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ARS Home » Northeast Area » Ithaca, New York » Robert W. Holley Center for Agriculture & Health » Plant, Soil and Nutrition Research » Research » Publications at this Location » Publication #269393

Title: Use of homologous and heterologous gene expression profiling tools to characterize transcription dynamics during apple fruit maturation and ripening

item COSTA, FABRIZIO - University Of Bologna
item ALBA, ROB - Boyce Thompson Institute
item SCHOUTEN, HENKE - Wageningen Agricultural University
item SANSAVINI, SILVIERO - University Of Bologna
item FEI, ZHANGJUN - Boyce Thompson Institute
item Giovannoni, James

Submitted to: BMC Plant Biology
Publication Type: Peer Reviewed Journal
Publication Acceptance Date: 10/25/2010
Publication Date: 10/25/2010
Citation: Costa, F., Alba, R., Schouten, H., Sansavini, S., Fei, Z., Giovannoni, J.J. 2010. Use of homologous and heterologous gene expression profiling tools to characterize transcription dynamics during apple fruit maturation and ripening. Biomed Central (BMC) Plant Biology. 10:229.

Interpretive Summary: Fruit development, maturation and ripening consist of a complex series of biochemical and physiological changes that in many fruits, including apple and tomato, are coordinated by the gaseous hormone ethylene. These changes lead to final fruit quality and understanding of the functional machinery underlying these processes is of both biological and practical importance. In this study we focused our investigation on the role of ethylene during apple maturation, specifically comparing gene expression patterns during normal ripening with changes resulting from application of the widely used shelf-life extending chemical treatment and hormone receptor competitor 1-Methylcyclopropene.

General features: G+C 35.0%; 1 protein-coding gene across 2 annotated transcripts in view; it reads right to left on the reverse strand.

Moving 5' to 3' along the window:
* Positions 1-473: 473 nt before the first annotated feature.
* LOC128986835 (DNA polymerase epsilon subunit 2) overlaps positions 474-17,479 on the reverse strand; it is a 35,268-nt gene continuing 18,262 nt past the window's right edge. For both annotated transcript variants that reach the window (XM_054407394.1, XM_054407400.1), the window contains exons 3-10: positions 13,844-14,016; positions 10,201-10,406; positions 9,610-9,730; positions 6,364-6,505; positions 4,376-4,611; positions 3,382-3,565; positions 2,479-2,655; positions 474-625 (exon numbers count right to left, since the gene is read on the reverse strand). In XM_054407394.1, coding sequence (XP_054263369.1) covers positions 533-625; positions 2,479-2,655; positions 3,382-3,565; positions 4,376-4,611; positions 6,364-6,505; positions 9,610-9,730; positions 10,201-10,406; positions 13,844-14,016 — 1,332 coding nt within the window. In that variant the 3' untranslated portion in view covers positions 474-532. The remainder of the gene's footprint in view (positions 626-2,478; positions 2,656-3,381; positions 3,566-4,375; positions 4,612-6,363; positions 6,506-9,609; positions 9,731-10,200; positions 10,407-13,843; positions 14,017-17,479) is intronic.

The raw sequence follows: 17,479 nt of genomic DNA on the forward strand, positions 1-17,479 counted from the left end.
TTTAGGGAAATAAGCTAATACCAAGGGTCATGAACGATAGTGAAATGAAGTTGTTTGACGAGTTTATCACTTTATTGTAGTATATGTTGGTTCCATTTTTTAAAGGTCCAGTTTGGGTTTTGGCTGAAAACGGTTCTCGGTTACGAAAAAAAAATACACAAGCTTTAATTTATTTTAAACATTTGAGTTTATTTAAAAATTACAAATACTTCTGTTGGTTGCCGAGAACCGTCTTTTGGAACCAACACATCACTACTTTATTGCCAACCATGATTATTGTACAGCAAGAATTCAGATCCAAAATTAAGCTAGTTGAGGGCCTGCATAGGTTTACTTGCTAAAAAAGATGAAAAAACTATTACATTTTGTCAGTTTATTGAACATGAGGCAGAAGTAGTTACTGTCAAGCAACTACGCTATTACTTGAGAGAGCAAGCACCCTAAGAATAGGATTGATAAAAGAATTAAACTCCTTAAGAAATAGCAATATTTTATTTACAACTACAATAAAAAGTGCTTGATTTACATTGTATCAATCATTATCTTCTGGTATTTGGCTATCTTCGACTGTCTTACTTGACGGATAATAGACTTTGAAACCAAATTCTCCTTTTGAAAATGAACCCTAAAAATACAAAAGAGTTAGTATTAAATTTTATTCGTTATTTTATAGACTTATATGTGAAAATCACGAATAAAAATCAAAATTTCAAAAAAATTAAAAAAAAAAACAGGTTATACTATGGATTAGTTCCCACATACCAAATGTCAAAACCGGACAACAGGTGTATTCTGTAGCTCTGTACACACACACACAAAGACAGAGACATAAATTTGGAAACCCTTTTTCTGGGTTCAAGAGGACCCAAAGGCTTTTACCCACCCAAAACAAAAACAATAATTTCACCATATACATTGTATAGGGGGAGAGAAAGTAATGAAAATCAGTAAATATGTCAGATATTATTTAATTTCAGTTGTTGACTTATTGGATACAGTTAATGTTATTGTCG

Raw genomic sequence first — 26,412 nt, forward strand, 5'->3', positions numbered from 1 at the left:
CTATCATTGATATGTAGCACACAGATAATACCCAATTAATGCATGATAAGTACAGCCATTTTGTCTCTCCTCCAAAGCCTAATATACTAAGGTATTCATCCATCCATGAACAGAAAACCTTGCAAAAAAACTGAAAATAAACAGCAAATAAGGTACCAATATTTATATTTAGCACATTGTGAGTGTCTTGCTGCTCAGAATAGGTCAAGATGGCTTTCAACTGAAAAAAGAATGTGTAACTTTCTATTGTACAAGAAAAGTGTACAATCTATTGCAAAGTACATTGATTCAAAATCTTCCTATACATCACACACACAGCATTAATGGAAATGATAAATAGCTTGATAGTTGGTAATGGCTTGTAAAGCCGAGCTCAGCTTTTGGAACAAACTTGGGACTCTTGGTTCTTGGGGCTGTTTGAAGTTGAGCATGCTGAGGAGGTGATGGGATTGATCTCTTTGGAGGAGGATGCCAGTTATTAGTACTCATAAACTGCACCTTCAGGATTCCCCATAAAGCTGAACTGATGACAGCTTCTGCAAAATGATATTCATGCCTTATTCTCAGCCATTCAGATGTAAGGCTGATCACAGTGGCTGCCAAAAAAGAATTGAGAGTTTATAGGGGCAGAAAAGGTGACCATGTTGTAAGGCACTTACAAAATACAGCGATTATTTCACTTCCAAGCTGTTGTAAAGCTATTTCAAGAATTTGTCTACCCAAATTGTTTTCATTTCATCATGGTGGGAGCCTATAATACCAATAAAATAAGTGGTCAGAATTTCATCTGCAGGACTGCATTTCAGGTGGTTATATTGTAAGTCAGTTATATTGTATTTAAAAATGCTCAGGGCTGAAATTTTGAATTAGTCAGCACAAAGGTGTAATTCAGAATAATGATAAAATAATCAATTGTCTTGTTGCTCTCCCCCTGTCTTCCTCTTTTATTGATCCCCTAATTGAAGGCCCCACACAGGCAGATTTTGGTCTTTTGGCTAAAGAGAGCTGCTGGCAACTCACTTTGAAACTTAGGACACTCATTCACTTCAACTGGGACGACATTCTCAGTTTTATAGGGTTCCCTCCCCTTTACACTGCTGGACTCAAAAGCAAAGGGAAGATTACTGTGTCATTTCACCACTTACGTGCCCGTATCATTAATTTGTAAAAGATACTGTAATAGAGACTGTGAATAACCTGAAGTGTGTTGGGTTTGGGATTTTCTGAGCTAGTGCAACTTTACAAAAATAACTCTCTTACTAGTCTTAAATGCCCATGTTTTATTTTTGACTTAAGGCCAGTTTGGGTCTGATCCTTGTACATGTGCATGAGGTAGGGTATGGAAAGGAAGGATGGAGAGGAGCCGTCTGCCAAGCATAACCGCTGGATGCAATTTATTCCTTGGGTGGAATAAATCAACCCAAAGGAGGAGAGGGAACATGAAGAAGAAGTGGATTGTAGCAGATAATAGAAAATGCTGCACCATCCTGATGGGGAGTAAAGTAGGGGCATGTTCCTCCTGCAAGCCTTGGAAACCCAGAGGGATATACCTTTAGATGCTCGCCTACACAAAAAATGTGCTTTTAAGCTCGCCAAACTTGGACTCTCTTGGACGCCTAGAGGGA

Technical Abstract: To gain insight into the molecular process regulating ripening in apple, and to compare to tomato, we utilized both homologous and heterologous (tomato) microarray to profile transcriptome dynamics of genes involved in fruit development and ripening, emphasizing those which are ethylene regulated. The use of both types of microarrays facilitated transcriptome comparison between apple and highlighted genes conserved during ripening of both species, which in turn represent a foundation for further comparative genomic studies. The cross-species analysis had the secondary aim of examining the efficiency of heterologous microarray hybridization for candidate gene identification as related to the ripening process. The resulting transcriptomics data revealed coordinated gene expression during fruit ripening of a subset of ripening-related and ethylene responsive genes, further facilitating the analysis of ethylene response during fruit maturation and ripening. Our combined strategy based on microarray hybridization enabled transcriptome characterization during normal climacteric apple ripening, as well as definition of ethylene-dependent transcriptome changes. Comparison with tomato fruit maturation and ethylene responsive transcriptome activity facilitated identification of putative conserved orthologous ripening-related genes, which serve as an initial set of candidates for assessing conservation of gene activity across genomes of fruit bearing plant species.